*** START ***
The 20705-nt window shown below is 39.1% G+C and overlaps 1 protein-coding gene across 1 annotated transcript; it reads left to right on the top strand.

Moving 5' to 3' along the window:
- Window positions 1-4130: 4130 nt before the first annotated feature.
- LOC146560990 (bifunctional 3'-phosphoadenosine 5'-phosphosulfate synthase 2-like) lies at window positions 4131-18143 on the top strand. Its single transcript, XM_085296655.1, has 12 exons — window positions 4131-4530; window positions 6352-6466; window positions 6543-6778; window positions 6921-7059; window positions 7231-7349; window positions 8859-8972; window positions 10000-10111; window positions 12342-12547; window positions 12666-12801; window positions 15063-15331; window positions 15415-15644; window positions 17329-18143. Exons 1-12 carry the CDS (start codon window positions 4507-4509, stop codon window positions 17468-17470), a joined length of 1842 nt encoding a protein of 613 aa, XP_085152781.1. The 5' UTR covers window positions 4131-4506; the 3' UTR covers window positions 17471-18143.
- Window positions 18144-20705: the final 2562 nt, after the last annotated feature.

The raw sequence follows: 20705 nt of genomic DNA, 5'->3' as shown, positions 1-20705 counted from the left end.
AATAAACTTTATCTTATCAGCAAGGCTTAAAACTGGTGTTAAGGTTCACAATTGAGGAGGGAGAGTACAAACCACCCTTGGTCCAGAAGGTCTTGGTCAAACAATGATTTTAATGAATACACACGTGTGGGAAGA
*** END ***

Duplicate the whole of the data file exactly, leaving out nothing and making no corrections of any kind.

The 20705-nt window shown below is 39.1% G+C and overlaps 1 protein-coding gene across 1 annotated transcript; it reads left to right on the top strand.

Moving 5' to 3' along the window:
- Window positions 1-4130: 4130 nt before the first annotated feature.
- LOC146560990 (bifunctional 3'-phosphoadenosine 5'-phosphosulfate synthase 2-like) lies at window positions 4131-18143 on the top strand. Its single transcript, XM_085296655.1, has 12 exons — window positions 4131-4530; window positions 6352-6466; window positions 6543-6778; window positions 6921-7059; window positions 7231-7349; window positions 8859-8972; window positions 10000-10111; window positions 12342-12547; window positions 12666-12801; window positions 15063-15331; window positions 15415-15644; window positions 17329-18143. Exons 1-12 carry the CDS (start codon window positions 4507-4509, stop codon window positions 17468-17470), a joined length of 1842 nt encoding a protein of 613 aa, XP_085152781.1. The 5' UTR covers window positions 4131-4506; the 3' UTR covers window positions 17471-18143.
- Window positions 18144-20705: the final 2562 nt, after the last annotated feature.

The raw sequence follows: 20705 nt of genomic DNA, 5'->3' as shown, positions 1-20705 counted from the left end.
AATAAACTTTATCTTATCAGCAAGGCTTAAAACTGGTGTTAAGGTTCACAATTGAGGAGGGAGAGTACAAACCACCCTTGGTCCAGAAGGTCTTGGTCAAACAATGATTTTAATGAATACACACGTGTGGGAAGA